Background: The association between area-based social factors and sexually transmitted diseases has been demonstrated in numerous studies. Such associations have not previously been explored for their potential to quantify likelihood of higher transmission of gonorrhea in small geographic areas. Methods: Aggregate census tract-level sociodemographic factors in 4 domains (demographics, educational attainment, household income, and housing characteristics) were merged with female gonorrhea incidence data from 113 counties in 10 US states. Multivariate models were constructed, and a tract-level composite gonorrhea risk index was calculated. This composite risk index was validated against gonorrhea incidence among women from 2 independent states. Results: Seven tract-level factors were found to be most strongly correlated with female gonorrhea incidence: educational attainment, proportion of female headed households, annual household income below US $20,000, proportion of population non-Hispanic black, proportion of housing units currently vacant, proportion of population reporting moving in last year, and proportion of households that are nonfamily units. Composite index was highly correlated with female gonorrhea in the study area and validated with independent data. Conclusions: Social factors predict gonorrhea incidence at the census tract level and identify small areas at risk for higher morbidity. These data may be used by health departments and health care practices to develop geographically based disease prevention and control efforts. This is especially useful because gonorrhea incidence data are not routinely available below the county level in many states.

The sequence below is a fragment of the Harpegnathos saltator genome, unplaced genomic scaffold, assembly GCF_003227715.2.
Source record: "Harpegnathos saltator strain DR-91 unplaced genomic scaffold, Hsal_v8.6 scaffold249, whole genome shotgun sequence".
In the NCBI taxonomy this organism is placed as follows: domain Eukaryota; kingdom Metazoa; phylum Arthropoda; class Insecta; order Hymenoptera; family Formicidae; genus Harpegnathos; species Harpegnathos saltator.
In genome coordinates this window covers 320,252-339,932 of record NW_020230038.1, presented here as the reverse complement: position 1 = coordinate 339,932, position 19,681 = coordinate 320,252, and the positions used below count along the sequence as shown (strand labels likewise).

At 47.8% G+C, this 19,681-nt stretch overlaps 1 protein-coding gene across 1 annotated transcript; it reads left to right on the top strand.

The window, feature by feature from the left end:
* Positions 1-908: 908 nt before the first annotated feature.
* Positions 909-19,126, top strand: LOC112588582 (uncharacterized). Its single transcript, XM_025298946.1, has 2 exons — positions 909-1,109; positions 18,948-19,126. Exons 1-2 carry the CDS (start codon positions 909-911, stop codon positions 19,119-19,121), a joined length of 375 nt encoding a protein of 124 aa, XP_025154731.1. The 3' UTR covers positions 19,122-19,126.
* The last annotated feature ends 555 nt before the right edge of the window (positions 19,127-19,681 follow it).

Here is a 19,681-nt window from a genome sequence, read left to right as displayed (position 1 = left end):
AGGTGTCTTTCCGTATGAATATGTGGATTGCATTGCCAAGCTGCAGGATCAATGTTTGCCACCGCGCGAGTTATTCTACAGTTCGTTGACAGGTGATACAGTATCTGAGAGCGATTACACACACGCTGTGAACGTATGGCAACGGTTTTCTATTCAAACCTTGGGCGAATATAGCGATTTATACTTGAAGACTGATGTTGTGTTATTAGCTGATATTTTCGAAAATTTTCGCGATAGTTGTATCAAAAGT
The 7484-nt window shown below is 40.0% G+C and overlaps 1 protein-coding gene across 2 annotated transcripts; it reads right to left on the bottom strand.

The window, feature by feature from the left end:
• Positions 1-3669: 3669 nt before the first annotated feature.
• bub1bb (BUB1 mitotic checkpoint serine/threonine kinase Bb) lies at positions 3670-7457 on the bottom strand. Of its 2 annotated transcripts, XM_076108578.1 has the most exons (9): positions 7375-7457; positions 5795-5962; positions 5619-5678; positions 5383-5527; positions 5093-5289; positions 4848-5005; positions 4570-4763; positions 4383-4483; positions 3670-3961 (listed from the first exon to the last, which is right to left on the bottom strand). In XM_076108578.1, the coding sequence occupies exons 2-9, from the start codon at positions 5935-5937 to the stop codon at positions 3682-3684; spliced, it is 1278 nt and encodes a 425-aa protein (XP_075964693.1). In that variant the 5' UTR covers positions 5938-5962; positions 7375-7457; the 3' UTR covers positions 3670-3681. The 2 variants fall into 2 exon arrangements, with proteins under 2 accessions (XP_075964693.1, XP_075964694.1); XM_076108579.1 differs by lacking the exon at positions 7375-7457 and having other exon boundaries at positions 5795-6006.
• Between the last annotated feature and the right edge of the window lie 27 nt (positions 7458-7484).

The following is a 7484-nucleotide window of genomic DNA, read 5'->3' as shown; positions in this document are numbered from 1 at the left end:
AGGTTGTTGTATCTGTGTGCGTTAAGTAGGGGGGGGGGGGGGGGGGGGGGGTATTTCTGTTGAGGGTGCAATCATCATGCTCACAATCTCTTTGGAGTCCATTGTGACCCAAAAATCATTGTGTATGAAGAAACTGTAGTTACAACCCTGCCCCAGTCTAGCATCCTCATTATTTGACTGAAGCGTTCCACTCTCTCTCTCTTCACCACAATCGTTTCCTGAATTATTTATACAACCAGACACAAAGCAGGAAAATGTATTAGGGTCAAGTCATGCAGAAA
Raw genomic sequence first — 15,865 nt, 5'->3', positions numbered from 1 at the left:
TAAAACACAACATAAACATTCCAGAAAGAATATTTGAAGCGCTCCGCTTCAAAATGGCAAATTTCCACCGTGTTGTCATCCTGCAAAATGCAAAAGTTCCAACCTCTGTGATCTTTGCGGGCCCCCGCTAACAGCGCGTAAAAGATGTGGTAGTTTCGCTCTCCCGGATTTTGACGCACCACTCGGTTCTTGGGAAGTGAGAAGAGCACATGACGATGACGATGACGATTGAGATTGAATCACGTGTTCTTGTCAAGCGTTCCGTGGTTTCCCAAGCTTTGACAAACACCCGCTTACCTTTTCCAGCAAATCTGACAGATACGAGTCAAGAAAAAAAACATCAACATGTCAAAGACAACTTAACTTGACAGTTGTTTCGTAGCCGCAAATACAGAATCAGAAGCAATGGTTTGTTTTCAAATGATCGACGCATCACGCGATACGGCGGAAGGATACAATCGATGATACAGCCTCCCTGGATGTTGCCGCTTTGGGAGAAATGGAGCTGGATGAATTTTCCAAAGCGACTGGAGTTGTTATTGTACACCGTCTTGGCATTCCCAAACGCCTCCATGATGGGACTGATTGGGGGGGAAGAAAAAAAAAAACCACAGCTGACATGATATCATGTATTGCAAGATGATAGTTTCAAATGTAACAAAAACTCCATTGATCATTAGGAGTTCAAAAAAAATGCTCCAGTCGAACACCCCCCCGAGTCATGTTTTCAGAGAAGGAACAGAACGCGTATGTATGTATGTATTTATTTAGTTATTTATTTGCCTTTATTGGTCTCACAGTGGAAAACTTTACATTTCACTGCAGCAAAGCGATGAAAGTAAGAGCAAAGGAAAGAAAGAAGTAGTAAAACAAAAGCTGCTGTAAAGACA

ASJC Scopus subject areas
- Public Health, Environmental and Occupational Health
- Microbiology (medical)
- Infectious Diseases